Friday, July 6, 2012

Global Business Leaders Wrap-Up

INSEAD Professors offer summaries of the conference

Acting Dean of INSEAD Peter Zemsky
It is really dangerous when businesses disengage. You can see what happened in Greece on this front and this could be a harbinger of what can happen to the rest of Europe if we're not careful.

Deputy Dean of Faculty & Research Ilian Mihov - 
What Europe can do to find its own niche is to remove barriers so that people can create new businesses. It doesn't matter that Europe is smaller than China or India. Switzerland is a small country and it's successful. We are now in the same situation as the 1970s - and you cannot create growth by printing money to put into the economy; you only create inflation.

Deputy Dean for Executive Programs Miklos Savary - 
What can you do to change the situation in Europe today? There are roadblocks to be overcome. Dialogue and collaboration are the key here and the potential for human beings to collaborate will help overcome roadblocks. Social networks are catching on in this regard globally and helping create collaboration through dialogue. This kind of collaboration is helping to create innovation, too. Research shows most of it appears to be in the US, the Far East...but not much in Europe and that's a little scary. We're using social networks - but not for innovation.

Zemsky comments on a question from audience on austerity vs growth..."Germany is still traumatized by inflation....We should keep in mind the (post World War One) Treaty of Versailles and the effect austerity had on Germany at that time."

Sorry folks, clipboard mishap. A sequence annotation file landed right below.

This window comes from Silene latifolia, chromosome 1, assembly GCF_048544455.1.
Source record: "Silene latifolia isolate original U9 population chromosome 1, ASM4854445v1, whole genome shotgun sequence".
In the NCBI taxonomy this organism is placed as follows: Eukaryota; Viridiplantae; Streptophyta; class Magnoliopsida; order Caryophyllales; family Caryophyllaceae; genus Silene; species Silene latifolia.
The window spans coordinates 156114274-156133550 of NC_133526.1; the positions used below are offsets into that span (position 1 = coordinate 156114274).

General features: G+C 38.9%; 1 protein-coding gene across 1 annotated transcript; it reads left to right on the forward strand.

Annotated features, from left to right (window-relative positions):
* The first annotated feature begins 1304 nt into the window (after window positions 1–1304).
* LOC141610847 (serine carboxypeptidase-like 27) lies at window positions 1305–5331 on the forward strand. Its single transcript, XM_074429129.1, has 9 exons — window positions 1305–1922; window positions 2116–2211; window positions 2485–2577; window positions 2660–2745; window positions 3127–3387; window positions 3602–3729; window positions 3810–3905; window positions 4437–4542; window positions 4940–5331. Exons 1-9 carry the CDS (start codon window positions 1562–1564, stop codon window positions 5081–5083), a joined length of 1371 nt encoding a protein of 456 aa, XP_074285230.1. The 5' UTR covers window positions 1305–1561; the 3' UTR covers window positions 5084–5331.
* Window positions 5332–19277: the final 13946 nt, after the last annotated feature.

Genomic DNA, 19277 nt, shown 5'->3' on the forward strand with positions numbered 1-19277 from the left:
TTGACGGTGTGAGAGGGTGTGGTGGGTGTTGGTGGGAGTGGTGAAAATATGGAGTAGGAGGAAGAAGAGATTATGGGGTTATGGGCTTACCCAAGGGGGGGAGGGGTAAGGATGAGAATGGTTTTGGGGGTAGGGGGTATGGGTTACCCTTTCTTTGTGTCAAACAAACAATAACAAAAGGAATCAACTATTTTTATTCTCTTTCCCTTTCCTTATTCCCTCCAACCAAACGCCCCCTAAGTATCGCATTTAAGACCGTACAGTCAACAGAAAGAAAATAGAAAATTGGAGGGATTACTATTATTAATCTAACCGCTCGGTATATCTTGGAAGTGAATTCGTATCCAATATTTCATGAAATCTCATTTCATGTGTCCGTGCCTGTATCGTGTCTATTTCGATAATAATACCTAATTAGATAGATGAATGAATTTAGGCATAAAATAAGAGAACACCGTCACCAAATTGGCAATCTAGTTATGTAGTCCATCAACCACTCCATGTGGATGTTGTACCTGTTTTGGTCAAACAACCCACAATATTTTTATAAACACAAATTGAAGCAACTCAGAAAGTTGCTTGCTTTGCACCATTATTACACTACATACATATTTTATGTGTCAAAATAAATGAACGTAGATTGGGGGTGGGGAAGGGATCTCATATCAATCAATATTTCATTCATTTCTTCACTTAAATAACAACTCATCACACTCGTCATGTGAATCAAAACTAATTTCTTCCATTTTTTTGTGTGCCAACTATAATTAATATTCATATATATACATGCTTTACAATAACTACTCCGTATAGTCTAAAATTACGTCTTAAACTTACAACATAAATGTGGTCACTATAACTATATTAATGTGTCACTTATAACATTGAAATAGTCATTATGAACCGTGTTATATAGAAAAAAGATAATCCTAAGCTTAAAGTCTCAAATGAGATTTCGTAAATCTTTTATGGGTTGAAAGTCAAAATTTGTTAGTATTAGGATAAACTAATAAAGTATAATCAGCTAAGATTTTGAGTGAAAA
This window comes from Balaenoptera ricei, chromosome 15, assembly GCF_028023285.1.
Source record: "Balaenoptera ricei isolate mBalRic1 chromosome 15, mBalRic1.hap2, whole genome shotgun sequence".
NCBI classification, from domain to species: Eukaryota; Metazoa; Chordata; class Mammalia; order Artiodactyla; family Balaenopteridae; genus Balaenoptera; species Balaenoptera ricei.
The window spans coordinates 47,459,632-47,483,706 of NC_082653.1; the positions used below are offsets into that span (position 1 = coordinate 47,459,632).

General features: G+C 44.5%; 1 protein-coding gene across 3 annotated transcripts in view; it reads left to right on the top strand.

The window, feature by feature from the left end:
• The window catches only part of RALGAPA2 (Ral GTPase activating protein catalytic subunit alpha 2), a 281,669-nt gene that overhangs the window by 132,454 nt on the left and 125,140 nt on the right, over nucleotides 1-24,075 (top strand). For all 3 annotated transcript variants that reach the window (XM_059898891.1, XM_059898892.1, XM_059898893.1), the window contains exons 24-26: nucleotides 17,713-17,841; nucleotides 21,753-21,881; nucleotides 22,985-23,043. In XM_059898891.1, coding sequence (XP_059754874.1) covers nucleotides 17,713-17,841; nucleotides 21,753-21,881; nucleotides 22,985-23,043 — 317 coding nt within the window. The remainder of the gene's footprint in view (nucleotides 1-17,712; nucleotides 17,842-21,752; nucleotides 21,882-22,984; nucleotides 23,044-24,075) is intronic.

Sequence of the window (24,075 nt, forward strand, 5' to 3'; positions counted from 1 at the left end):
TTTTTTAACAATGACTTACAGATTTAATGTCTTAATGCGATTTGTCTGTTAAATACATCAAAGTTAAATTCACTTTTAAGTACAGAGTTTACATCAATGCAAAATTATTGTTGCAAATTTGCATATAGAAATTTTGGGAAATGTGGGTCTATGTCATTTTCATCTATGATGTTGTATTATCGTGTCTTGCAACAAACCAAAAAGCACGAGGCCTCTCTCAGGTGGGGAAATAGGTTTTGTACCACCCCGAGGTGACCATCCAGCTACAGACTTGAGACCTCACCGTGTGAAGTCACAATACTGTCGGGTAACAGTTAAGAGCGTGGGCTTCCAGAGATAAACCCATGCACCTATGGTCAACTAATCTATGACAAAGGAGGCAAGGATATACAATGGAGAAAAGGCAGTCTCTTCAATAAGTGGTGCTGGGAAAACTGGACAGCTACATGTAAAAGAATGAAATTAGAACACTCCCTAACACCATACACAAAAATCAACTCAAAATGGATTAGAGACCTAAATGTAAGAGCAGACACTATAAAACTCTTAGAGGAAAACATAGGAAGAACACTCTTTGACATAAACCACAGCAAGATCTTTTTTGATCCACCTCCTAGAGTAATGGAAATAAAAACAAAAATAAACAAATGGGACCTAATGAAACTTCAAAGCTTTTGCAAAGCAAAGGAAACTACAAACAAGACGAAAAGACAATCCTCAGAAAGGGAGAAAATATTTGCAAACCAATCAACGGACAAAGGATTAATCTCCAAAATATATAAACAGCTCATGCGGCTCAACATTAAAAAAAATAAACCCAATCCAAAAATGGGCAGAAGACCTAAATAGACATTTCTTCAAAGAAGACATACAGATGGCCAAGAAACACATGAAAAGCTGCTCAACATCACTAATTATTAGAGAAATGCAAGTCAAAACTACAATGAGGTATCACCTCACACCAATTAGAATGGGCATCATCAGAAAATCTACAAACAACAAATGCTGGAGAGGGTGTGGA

Interview with Jim Hagemann Snabe on youth unemployment

Jim Hagemann Snabe, the Co-CEO of German enterprise software-maker SAP is concerned about youth unemployment. He told INSEAD's conference on The Future of European Competitiveness held July 6 in Paris, that his company addresses this problem in a variety of ways. The full interview will be published soon in INSEAD Knowledge ( 

International CEO Panel

David Arkless – President of Corporate and Government Affairs, Manpower

Elena Panaritis, MBA'03D – CEO and Founder, Panel Group

Markwart von Pentz – President, Agriculture and Turf Division -
Europe, CIS, Northern Africa, Middle East, Latin America and Global Harvesting, Crop Care, Hay & Forage Products, John Deere

Marcus Mabry – Editor-at-large, International Herald Tribune and The New York Times

Elena Panaritis